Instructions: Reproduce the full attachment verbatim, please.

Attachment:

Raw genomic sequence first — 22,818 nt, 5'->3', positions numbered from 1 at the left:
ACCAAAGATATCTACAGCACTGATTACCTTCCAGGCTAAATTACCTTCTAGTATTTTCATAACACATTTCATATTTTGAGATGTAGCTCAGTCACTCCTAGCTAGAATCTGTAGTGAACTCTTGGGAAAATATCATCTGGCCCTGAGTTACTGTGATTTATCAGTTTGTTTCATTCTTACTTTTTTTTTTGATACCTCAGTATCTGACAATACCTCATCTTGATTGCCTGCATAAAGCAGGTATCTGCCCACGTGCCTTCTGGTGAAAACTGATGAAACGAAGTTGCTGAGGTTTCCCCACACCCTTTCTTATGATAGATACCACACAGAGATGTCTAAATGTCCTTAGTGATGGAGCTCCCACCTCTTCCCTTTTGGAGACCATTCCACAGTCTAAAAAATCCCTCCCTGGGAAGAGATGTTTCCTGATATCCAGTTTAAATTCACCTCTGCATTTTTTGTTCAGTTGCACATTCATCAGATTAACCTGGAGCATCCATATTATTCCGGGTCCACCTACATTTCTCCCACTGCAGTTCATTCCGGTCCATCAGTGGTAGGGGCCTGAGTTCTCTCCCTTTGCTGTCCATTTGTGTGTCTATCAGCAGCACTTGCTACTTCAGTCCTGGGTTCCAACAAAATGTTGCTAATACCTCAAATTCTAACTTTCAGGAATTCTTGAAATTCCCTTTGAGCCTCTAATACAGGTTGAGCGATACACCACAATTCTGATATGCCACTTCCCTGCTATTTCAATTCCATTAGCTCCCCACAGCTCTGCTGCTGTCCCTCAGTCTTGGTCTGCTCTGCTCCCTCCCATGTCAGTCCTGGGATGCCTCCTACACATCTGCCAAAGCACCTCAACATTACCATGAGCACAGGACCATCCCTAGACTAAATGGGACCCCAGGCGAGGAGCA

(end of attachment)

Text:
Raw genomic sequence first — 22,818 nt, 5'->3', positions numbered from 1 at the left:
ACCAAAGATATCTACAGCACTGATTACCTTCCAGGCTAAATTACCTTCTAGTATTTTCATAACACATTTCATATTTTGAGATGTAGCTCAGTCACTCCTAGCTAGAATCTGTAGTGAACTCTTGGGAAAATATCATCTGGCCCTGAGTTACTGTGATTTATCAGTTTGTTTCATTCTTACTTTTTTTTTTGATACCTCAGTATCTGACAATACCTCATCTTGATTGCCTGCATAAAGCAGGTATCTGCCCACGTGCCTTCTGGTGAAAACTGATGAAACGAAGTTGCTGAGGTTTCCCCACACCCTTTCTTATGATAGATACCACACAGAGATGTCTAAATGTCCTTAGTGATGGAGCTCCCACCTCTTCCCTTTTGGAGACCATTCCACAGTCTAAAAAATCCCTCCCTGGGAAGAGATGTTTCCTGATATCCAGTTTAAATTCACCTCTGCATTTTTTGTTCAGTTGCACATTCATCAGATTAACCTGGAGCATCCATATTATTCCGGGTCCACCTACATTTCTCCCACTGCAGTTCATTCCGGTCCATCAGTGGTAGGGGCCTGAGTTCTCTCCCTTTGCTGTCCATTTGTGTGTCTATCAGCAGCACTTGCTACTTCAGTCCTGGGTTCCAACAAAATGTTGCTAATACCTCAAATTCTAACTTTCAGGAATTCTTGAAATTCCCTTTGAGCCTCTAATACAGGTTGAGCGATACACCACAATTCTGATATGCCACTTCCCTGCTATTTCAATTCCATTAGCTCCCCACAGCTCTGCTGCTGTCCCTCAGTCTTGGTCTGCTCTGCTCCCTCCCATGTCAGTCCTGGGATGCCTCCTACACATCTGCCAAAGCACCTCAACATTACCATGAGCACAGGACCATCCCTAGACTAAATGGGACCCCAGGCGAGGAGCA